Days After A Zoo Euthanized His Best Friend, Bear Dies Of Heartbreak

Credit: Facebook/Capron Park Zoo

Is it not interesting that many people still deny that animals feel a wide range of emotions? While readers of this article likely suspect – or know whole-heartedly – that the glimmer in a beloved pet’s eyes only hint at deeper at feelings not able to be conveyed through words, others dispute the idea that animals experience anything but basic primal instincts. 

But what could explain the rapid deterioration of a bear named Goof’s health, after his mate and best friend was euthanized?

As The Dodo shares, for the past 19 years, two bears named Goof and Amy had only each other for company in a Massachusetts zoo.

Their bond couldn’t have been any clearer, especially during Amy’s last few weeks.

Credit: Facebook/Capron Park Zoo

Held at the Capron Park Zoo, the two sloth bears endured what is deemed to be ‘normal’ life in captivity. Living in confinement, Goof and Amy produced three cubs together, each of whom was taken away shortly after birth and set to live in facilities elsewhere.

At least they had each other – until last week.

After Amy exhibited signs of liver disease, a malady common to the sloth bear species, officials at the zoo decided to euthanize her. This move tragically left Goof on his own and living in solitude for the first time in 19 years.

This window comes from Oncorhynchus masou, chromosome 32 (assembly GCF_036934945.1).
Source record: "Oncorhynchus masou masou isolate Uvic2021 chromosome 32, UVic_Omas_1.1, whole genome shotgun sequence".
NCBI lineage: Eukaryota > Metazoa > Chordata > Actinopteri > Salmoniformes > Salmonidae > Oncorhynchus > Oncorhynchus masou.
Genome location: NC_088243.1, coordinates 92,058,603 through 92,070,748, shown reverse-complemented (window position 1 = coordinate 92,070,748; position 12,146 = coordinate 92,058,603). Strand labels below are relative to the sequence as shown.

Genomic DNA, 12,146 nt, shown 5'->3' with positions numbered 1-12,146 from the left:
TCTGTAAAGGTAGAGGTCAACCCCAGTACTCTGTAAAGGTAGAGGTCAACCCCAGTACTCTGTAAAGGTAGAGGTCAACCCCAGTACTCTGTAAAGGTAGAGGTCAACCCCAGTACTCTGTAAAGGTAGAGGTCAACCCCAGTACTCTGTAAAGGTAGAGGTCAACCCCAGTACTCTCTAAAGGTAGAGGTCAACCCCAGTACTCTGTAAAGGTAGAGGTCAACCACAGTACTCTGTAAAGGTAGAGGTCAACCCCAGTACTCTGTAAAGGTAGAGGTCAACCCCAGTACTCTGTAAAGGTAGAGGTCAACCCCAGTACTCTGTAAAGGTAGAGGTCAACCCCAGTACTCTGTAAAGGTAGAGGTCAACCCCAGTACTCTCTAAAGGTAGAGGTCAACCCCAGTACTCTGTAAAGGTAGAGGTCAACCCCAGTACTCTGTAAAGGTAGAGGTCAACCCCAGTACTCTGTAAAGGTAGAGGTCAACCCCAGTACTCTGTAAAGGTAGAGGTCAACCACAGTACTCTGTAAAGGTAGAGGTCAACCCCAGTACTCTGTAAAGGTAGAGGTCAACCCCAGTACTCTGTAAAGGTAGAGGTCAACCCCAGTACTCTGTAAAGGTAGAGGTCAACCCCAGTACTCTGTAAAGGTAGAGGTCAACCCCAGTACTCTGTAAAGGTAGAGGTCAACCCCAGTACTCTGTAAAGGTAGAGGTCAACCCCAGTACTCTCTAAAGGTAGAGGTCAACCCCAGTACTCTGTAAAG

Goof had been battling with the disease for a while, as well, but the sudden loss of Amy proved too much for him.

According to the bear’s keepers, they drastically underestimated how losing Amy would affect him. 

“We expected him to be a little off because they had bonded and produced cubs,” veterinarian Lisa Abbo told the Sun Chronicle. “But over the weekend he took a serious turn for the worse.”

Four days after Amy was euthanized, Goof’s health deteriorated to the point at which the zoo decided to euthanize him as well. His days of languishing alone, at least, were put to an end.

Credit: Facebook/Capron Park Zoo

A necropsy later concluded that the bear suffered from several age-related conditions, but his keepers acknowledge that something else played a role in his rapid decline of health.

“I feel like the stress of Goof losing Amy may have pushed him into showing his clinical signs much quicker,” Abbo told the Boston Globe.

Sloth bears, native to the forests of South Asia, can live up to 40 years in captivity – much longer than Amy and Goof, who were 25 and 27 years old, respectively. If this sad tale proves anything, it is that there is far more complexity and warmth to animals’ feelings than a passing glance through the cold bars of a zoo enclosure might suggest.

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